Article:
Thyroid Function Tests–What Do They Really Tell Us?

Panciera D.L.

J Vet Intern Med, 2001. 15(2): p.86-8.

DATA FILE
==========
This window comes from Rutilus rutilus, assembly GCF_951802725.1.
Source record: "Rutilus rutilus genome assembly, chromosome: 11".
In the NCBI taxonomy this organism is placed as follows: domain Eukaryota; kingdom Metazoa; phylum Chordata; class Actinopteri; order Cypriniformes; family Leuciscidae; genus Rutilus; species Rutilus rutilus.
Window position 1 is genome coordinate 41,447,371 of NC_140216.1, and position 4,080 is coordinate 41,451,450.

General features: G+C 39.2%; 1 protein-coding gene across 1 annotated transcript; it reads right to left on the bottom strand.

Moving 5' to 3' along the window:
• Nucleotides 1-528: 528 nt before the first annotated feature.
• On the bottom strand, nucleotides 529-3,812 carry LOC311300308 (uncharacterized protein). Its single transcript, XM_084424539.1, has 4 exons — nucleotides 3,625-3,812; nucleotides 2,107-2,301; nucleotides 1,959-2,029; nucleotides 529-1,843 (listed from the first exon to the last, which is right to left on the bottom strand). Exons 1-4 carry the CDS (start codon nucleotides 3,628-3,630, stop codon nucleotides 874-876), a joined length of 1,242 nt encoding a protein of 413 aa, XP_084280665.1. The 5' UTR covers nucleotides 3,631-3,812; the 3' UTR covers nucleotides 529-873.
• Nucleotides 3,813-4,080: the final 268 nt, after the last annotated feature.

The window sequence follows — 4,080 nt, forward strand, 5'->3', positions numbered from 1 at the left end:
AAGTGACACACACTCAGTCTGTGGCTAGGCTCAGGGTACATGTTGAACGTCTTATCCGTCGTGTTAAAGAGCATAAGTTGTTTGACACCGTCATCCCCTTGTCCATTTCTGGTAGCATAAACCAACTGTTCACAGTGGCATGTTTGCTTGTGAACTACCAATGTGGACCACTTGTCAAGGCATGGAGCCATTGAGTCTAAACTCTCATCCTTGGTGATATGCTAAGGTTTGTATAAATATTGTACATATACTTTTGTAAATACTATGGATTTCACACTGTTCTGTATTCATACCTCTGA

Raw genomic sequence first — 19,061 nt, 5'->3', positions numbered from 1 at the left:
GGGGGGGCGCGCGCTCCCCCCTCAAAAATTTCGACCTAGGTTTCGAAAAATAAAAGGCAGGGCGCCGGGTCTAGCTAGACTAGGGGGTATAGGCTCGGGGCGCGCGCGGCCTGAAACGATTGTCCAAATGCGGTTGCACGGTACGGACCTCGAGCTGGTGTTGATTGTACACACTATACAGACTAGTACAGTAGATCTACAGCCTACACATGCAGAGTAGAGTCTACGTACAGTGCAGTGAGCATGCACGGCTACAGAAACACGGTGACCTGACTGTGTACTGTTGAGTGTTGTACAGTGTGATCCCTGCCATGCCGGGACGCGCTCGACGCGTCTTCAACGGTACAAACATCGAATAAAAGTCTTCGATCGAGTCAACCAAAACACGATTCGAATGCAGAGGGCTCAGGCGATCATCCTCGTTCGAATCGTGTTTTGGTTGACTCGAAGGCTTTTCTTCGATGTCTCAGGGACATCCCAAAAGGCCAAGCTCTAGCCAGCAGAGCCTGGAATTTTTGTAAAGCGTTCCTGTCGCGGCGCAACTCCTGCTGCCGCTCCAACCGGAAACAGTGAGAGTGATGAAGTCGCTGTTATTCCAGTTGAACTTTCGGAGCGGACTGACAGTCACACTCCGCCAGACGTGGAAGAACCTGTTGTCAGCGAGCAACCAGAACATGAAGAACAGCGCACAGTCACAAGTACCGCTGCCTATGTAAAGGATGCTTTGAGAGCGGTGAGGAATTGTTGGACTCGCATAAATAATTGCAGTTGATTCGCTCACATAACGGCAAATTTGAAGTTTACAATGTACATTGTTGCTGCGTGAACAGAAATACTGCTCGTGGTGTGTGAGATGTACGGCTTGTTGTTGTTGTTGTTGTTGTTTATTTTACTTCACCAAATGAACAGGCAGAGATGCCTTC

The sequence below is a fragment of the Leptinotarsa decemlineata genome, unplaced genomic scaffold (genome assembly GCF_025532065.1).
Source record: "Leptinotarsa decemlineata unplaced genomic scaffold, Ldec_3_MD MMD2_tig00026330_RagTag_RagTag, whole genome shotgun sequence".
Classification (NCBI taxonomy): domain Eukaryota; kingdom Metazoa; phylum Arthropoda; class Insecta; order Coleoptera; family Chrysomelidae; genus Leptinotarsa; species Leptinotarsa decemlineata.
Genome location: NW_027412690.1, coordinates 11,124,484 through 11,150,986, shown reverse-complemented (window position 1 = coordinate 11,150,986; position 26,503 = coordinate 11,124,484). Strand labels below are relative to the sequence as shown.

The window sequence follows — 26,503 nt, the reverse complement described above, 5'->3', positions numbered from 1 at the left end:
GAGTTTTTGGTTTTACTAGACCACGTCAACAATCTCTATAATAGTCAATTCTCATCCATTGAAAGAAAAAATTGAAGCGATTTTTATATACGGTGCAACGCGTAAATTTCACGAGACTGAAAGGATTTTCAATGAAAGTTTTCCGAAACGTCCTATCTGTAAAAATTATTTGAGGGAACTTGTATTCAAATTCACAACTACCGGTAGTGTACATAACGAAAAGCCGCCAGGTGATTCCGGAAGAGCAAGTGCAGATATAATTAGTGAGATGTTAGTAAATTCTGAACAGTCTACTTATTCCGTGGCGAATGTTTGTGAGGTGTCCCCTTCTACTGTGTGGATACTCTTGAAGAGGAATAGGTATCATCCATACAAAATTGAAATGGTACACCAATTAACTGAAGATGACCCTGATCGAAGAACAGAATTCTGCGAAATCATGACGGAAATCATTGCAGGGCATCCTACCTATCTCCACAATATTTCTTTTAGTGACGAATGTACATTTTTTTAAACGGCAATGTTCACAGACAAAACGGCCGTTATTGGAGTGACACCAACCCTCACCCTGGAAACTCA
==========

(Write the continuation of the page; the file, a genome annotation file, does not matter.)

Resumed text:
Regulation of circulating thyroid hormones is a complex process that involves the hypothalamus, pituitary gland, thyroid gland, plasma transport proteins, and cellular uptake and metabolism of thyroid hormones. The hypothalamus produces thyrotropin-releasing hormone (TRH), which stimulates pituitary secretion of thyrotropin (TSH) and enhances its bioactivity. Thyroid hormone secretion is controlled primarily by TSH, which stimulates both synthesis and release of thyroxine (T4) and 3,5,3′-triiodothyronine (T3). Thyroid hormones in turn act in a negative feedback manner to decrease TSH and TRH secretion. Additional factors opposing secretion of TSH include somatostatin, dopamine, and other catecholamines, and cytokines such as tumor necrosis factor and some interleukins. After entering the circulation, thyroid hormones are highly protein bound, and only the unbound, or ‘‘free,’’ hormone enters cells by both passive diffusion and receptor-mediated transport. Once inside the cell, T3 binds to nuclear receptors and initiates the action of thyroid hormone on that cell. Thyroxine undergoes deiodination to T3 before binding to the thyroid hormone receptor and can also be deiodinated to form the metabolically inactive 3,3′,5′-triiodothyronine (reverse T3). Further deiodination of T3 results in less-active metabolites. Alternative routes of metabolism of thyroid hormones, including deamination, decarboxylation, sulfation, and glucuronidation, may account for substantial metabolism in some species, including the dog.           Disturbances of any of the aforementioned factors that determine thyroid hormone secretion, transport, distribution, and metabolism can alter thyroid function tests.